This problem is more severe for the APS pixel shown in FIG. 2. In this case the photodiode also functions as the charge to voltage conversion node, and its diode capacitance comprises a much larger portion of the total capacitance associated with electrical node of the gate of the source follower input transistor. In this case the first portion of the pixel response transfer curve 33 is much smaller than that for the case the case of the APS pixel shown in FIG. 1.
The invention mitigates these problems by reducing the percentage of the voltage-dependent capacitance compared with the total capacitance associated with the charge to voltage conversion node. More specifically, the invention reduces the percentage of the voltage-dependent capacitance by including a larger voltage-independent capacitance connected to the charge to voltage conversion node.
For example, in one embodiment, (shown in FIGS. 4a and 4 b), a capacitor C1 50 is connected to the charge to voltage conversion node 12. The capacitor C1 50 is selected to have a very low voltage coefficient to provide linearity and charge capacity for the reasons stated above. More specifically, by adding additional non-voltage-dependent capacitance, the linearity and saturation voltage is increased. In a preferred embodiment the capacitor 50 comprises a polysilicon-polysilicon or other electrode-electrode capacitor. Such capacitors exhibit very low voltage coefficients and provide a capacitance that is independent of the voltage on the sensing node 12.
The dotted line B in FIG. 3 illustrates the pixel response transfer function achieved by adding a voltage-independent capacitance in parallel with the floating diffusion. The first portion of the transfer function (portion 32) that does not deviate from a defined level of linearity, is increased compared to the prior art. Although the Vsat has decreased, since a fixed number of maximum electrons from the photodetector are converted to a voltage by a larger capacitance, the useful linear signal level Vsat′, and linear signal transfer function 32, can be increased, while the second non-linear portion 31 is decreased.
Further, with the inventive structure, the overall charge capacity of the sensing node is increased, which is useful for cases where a large pixel and large photodetector are required.
Thus, as discussed above, with the inventive structure, the linear signal response (e.g., portion 32) of the APS is dramatically increased because the overall voltage dependency capacitance of the cell is reduced by adding voltage-independent capacitance device(s).
In addition, as would be known by one ordinarily skilled in the art, a combination of devices can be used to add voltage-independent capacitance to the APS. For example, multiple capacitors 50 could be used to achieve the necessary level of capacitance.
In another embodiment the invention utilizes a common source amplifier 40 as the readout mechanism, rather than the source follower 15 (e.g., see FIG. 5a and 5 b). The load for the common source amplifier 40 is shown as item 41 along the column bus 17.
The input capacitance of a common source amplifier can be made larger than that of a source follower amplifier by designing the common source amplifier voltage gain to be greater than 1. The input capacitance of the common source amplifier 40 is preferably larger than that of the source follower amplifier so that the sense node junction capacitance is a smaller component of the overall capacitance of the sense node to improve linearity, and so the total capacitance is larger to provide larger charge capacity on the sense node.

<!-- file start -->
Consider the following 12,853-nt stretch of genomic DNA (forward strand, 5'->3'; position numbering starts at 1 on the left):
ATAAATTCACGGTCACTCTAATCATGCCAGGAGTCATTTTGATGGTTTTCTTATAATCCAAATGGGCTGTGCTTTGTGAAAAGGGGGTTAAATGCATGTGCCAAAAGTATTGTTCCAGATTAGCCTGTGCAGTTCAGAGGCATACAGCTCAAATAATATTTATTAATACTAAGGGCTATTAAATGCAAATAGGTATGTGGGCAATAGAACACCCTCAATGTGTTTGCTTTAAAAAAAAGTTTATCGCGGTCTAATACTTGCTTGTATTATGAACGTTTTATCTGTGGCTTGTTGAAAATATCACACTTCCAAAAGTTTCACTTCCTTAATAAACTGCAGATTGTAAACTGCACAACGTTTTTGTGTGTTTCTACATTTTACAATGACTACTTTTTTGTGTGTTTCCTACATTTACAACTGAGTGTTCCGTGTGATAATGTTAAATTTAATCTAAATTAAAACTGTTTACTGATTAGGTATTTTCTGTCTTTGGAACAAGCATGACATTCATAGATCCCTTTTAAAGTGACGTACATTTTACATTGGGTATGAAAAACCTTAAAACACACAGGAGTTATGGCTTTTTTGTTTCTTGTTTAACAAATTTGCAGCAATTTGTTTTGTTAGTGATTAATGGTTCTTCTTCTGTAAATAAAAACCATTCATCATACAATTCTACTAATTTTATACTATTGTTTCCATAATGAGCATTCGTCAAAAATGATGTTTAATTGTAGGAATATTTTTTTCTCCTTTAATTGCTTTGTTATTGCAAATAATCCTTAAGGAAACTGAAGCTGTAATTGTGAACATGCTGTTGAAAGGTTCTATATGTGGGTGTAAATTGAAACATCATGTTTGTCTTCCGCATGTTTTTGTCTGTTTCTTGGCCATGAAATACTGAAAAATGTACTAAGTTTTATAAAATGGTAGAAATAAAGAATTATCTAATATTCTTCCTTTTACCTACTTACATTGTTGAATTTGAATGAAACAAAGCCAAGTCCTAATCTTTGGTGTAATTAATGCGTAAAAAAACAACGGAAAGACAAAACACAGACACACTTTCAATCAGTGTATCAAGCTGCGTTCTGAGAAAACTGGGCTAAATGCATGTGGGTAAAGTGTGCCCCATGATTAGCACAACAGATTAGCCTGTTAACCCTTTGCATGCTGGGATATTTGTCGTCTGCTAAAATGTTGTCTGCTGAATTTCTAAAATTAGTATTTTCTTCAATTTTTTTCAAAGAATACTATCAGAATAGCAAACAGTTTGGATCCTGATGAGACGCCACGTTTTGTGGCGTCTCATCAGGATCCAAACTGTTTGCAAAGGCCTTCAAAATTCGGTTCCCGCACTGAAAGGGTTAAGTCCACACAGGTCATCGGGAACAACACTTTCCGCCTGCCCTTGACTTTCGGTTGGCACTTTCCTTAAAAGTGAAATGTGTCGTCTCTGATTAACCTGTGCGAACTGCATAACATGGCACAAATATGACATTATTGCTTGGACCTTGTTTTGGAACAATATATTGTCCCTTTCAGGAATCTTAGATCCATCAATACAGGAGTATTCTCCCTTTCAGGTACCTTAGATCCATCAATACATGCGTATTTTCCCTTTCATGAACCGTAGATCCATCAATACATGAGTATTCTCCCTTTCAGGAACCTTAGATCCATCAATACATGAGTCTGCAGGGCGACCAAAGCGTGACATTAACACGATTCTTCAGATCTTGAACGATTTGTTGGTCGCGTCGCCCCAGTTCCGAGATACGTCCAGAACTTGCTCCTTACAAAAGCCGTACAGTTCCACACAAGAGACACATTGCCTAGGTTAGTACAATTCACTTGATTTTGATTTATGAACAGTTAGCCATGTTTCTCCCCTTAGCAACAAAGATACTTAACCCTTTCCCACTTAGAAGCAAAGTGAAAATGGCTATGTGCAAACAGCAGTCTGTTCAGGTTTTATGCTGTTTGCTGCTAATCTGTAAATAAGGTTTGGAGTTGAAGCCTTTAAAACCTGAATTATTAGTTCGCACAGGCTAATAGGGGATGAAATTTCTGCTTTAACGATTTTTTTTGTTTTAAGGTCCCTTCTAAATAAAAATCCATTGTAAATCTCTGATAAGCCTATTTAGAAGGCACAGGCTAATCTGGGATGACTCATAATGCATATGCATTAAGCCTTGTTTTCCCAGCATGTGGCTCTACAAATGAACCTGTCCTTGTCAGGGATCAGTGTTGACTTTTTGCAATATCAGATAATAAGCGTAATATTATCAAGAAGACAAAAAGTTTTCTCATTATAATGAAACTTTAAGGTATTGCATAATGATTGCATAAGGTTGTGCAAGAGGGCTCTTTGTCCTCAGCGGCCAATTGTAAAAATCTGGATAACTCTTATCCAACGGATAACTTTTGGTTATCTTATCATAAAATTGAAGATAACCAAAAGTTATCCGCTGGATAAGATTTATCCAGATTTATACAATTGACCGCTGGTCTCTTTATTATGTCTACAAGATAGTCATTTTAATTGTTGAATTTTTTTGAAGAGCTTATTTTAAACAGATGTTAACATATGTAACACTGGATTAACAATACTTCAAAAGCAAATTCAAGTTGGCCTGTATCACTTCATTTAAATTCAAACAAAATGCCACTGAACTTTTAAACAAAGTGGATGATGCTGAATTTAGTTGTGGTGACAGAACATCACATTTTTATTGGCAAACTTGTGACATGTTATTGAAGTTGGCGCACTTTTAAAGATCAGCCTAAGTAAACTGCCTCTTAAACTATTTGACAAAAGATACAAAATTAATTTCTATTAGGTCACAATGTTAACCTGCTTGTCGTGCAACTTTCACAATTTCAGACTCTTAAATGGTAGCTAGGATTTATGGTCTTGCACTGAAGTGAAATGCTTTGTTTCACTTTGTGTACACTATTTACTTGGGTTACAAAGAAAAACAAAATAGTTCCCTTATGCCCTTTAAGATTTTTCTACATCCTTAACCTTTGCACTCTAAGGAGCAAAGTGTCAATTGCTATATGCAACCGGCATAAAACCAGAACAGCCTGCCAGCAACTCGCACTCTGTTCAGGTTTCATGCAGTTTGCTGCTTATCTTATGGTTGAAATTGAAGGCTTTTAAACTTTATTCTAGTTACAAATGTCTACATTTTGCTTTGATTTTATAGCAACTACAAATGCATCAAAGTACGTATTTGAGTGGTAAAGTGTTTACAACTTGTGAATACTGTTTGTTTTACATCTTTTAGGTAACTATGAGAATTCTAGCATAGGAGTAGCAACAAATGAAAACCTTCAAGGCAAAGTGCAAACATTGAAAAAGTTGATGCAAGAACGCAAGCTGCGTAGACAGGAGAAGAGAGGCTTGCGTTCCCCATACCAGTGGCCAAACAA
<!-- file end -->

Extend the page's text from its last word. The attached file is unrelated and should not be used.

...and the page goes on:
As would be known by one ordinarily skilled in the art given this disclosure, the input capacitance of the common source amplifier 40 can be made (selected) larger by designing the common-source amplifier voltage gain to provide the desired Miller effect on the gate-drain capacitance and the gate-channel capacitance of the pixel input transistor.
Additionally, a combination of the common source amplifier 40 and one or more capacitors 50 could be used to achieve the reduction in the percentage of the of voltage-dependent capacitance of the sense node, and the corresponding increase in linear signal response discussed above.
In addition the capacitor C1 could be comprise a capacitance to a node other than ground, such as VDD.
Thus, the invention produces a greater linear signal response (e.g., portion 32) to light levels and has a higher voltage saturation level Vsat2 because the voltage dependent capacitance of the cell is reduced by adding voltage-independent capacitance devices (40, 50).
While the invention has been described in terms of preferred embodiments, those skilled in the art will recognize that the invention can be practiced with modification within the spirit and scope of the appended claims.
CMOS active pixel sensor cell
Floating diffusion region (FD)
Voltage supply VDD
Input transistor (source-follower)
Row select transistor
Transfer function (first portion)
Useable signal range (first portion)
Common source amplifier
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|U.S. Classification||250/208.1, 348/E03.029|
|International Classification||H04N5/355, H04N5/374, H04N5/3745, H01L31/10, H01L27/146|
|Cooperative Classification||H04N5/3559, H04N5/37452, H04N5/374|
|European Classification||H04N5/355C, H04N5/3745A|
|Dec 29, 2000||AS||Assignment|
Owner name: EASTMAN KODAK COMPANY, NEW YORK
Free format text: ASSIGNMENT OF ASSIGNORS INTEREST;ASSIGNOR:GUIDASH, ROBERT M.;REEL/FRAME:011426/0824
Effective date: 20001229
|Sep 14, 2007||FPAY||Fee payment|
Year of fee payment: 4
|May 5, 2011||AS||Assignment|
Owner name: OMNIVISION TECHNOLOGIES, INC., CALIFORNIA
Free format text: ASSIGNMENT OF ASSIGNORS INTEREST;ASSIGNOR:EASTMAN KODAK COMPANY;REEL/FRAME:026227/0213
Effective date: 20110415
|Oct 24, 2011||FPAY||Fee payment|
Year of fee payment: 8
|Oct 27, 2015||FPAY||Fee payment|
Year of fee payment: 12